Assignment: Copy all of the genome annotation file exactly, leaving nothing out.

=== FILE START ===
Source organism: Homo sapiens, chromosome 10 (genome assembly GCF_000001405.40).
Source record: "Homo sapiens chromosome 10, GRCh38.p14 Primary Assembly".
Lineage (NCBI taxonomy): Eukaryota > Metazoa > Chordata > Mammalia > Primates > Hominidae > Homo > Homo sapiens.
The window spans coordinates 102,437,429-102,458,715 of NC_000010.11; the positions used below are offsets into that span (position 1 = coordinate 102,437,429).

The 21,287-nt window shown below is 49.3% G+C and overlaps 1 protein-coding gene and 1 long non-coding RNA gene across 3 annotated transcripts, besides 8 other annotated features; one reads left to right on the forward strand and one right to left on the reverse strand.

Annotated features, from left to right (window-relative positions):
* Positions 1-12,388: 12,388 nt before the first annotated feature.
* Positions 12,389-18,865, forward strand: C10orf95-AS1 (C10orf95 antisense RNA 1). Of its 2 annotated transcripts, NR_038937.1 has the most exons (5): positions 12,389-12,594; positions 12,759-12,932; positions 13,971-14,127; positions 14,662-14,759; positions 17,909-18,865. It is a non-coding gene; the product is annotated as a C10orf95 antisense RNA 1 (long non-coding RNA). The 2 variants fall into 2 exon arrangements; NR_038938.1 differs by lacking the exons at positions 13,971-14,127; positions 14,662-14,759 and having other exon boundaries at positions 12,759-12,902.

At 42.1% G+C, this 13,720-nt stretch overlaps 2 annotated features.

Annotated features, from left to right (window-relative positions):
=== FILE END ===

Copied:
Source organism: Homo sapiens, chromosome 10 (genome assembly GCF_000001405.40).
Source record: "Homo sapiens chromosome 10, GRCh38.p14 Primary Assembly".
Lineage (NCBI taxonomy): Eukaryota > Metazoa > Chordata > Mammalia > Primates > Hominidae > Homo > Homo sapiens.
The window spans coordinates 102,437,429-102,458,715 of NC_000010.11; the positions used below are offsets into that span (position 1 = coordinate 102,437,429).

The 21,287-nt window shown below is 49.3% G+C and overlaps 1 protein-coding gene and 1 long non-coding RNA gene across 3 annotated transcripts, besides 8 other annotated features; one reads left to right on the forward strand and one right to left on the reverse strand.

Annotated features, from left to right (window-relative positions):
* Positions 1-12,388: 12,388 nt before the first annotated feature.
* Positions 12,389-18,865, forward strand: C10orf95-AS1 (C10orf95 antisense RNA 1). Of its 2 annotated transcripts, NR_038937.1 has the most exons (5): positions 12,389-12,594; positions 12,759-12,932; positions 13,971-14,127; positions 14,662-14,759; positions 17,909-18,865. It is a non-coding gene; the product is annotated as a C10orf95 antisense RNA 1 (long non-coding RNA). The 2 variants fall into 2 exon arrangements; NR_038938.1 differs by lacking the exons at positions 13,971-14,127; positions 14,662-14,759 and having other exon boundaries at positions 12,759-12,902.

At 42.1% G+C, this 13,720-nt stretch overlaps 2 annotated features.

Annotated features, from left to right (window-relative positions):